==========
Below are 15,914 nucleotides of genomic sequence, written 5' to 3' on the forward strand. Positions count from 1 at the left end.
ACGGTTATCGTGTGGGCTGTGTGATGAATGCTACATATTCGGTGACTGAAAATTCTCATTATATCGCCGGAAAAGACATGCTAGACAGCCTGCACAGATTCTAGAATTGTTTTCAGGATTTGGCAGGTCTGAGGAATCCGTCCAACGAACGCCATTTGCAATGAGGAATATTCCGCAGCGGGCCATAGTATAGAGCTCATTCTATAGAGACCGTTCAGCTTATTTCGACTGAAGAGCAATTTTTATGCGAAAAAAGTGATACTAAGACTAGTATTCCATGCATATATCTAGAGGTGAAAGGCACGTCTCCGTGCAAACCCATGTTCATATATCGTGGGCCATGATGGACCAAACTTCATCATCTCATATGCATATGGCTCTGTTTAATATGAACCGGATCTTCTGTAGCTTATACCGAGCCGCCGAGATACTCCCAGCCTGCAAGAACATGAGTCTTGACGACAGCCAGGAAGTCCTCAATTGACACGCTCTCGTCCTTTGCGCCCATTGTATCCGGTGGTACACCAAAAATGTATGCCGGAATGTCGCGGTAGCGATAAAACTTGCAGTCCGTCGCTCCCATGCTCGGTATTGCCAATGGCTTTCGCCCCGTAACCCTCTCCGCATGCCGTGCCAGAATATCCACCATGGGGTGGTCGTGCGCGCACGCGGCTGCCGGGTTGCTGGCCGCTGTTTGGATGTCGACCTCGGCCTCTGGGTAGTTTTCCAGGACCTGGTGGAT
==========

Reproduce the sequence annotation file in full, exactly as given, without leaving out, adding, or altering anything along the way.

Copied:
Below are 15,914 nucleotides of genomic sequence, written 5' to 3' on the forward strand. Positions count from 1 at the left end.
ACGGTTATCGTGTGGGCTGTGTGATGAATGCTACATATTCGGTGACTGAAAATTCTCATTATATCGCCGGAAAAGACATGCTAGACAGCCTGCACAGATTCTAGAATTGTTTTCAGGATTTGGCAGGTCTGAGGAATCCGTCCAACGAACGCCATTTGCAATGAGGAATATTCCGCAGCGGGCCATAGTATAGAGCTCATTCTATAGAGACCGTTCAGCTTATTTCGACTGAAGAGCAATTTTTATGCGAAAAAAGTGATACTAAGACTAGTATTCCATGCATATATCTAGAGGTGAAAGGCACGTCTCCGTGCAAACCCATGTTCATATATCGTGGGCCATGATGGACCAAACTTCATCATCTCATATGCATATGGCTCTGTTTAATATGAACCGGATCTTCTGTAGCTTATACCGAGCCGCCGAGATACTCCCAGCCTGCAAGAACATGAGTCTTGACGACAGCCAGGAAGTCCTCAATTGACACGCTCTCGTCCTTTGCGCCCATTGTATCCGGTGGTACACCAAAAATGTATGCCGGAATGTCGCGGTAGCGATAAAACTTGCAGTCCGTCGCTCCCATGCTCGGTATTGCCAATGGCTTTCGCCCCGTAACCCTCTCCGCATGCCGTGCCAGAATATCCACCATGGGGTGGTCGTGCGCGCACGCGGCTGCCGGGTTGCTGGCCGCTGTTTGGATGTCGACCTCGGCCTCTGGGTAGTTTTCCAGGACCTGGTGGAT